array('language' => 'eng|fre'));

During my first half of the summer holidays, I took the opportunity to browse a few books in addition to reading my reader (which I am doing more or less daily). Doing this, I found a few things that influenced me and that I want to share.

1. Better than yesterday

The secret is to focus on making whatever it is you’re trying to improve
better today than it was yesterday. That’s it. It’s easy. And it’s possible
to be enthusiastic about taking real, tangible steps toward a distant goal.
book excerpt, PDF, 153KB

Where: The Passionate Programmer (2nd edition): Creating a Remarkable Career in Software Development by Chad Fowler.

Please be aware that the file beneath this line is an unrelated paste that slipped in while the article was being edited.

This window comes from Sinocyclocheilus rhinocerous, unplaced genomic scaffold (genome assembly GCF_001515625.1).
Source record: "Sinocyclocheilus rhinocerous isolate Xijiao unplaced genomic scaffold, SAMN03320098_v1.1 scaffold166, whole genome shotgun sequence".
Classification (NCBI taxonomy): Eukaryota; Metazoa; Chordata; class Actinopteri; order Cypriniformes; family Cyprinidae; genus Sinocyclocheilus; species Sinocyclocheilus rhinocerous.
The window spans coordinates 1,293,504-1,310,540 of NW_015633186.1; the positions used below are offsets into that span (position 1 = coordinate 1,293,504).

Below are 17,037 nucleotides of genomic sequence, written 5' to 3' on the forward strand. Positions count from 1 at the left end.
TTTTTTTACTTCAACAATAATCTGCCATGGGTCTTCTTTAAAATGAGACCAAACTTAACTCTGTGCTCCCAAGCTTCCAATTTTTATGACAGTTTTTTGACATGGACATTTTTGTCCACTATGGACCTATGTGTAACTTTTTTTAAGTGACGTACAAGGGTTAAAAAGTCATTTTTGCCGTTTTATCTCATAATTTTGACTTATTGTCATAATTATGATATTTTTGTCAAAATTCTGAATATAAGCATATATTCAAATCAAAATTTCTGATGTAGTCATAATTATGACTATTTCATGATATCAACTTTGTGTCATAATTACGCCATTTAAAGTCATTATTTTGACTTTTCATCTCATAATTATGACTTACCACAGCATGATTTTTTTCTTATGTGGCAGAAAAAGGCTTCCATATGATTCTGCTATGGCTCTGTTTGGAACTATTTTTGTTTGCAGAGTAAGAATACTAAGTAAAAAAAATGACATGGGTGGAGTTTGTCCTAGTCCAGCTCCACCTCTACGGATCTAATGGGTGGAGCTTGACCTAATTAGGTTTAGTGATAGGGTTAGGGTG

Why: Because even if I have this principle embedded in my mind (see the first post of this blog: moving on to better things) and even if I used it successfully on multiple occasions – it’s always a good idea to highlight it.

2. Side projects

First, we love to complain about the type of work we get.
Whether assigned to us by a boss or work that we do for clients, we never
get to work on the cool stuff, the stuff that would inspire or excite us.
Second, we are full of bright ideas for the sites we work
on but are so often blocked by others on the project. We moan that they
don’t get it, that they don’t understand just how cool our ideas are.
I believe that side projects we do in our personal time
can be the answer to both of these issues.

Where: Side projects can cure our woes by Paul Boag.
Why: Because I agree with the importance of the side projects. In my free time, I am always working on at least one side project. Last example: the Ikea store locator

3. A long string of happy customers

The best thing for your career is a long string of happy customers
eager to recommend you because you did the right thing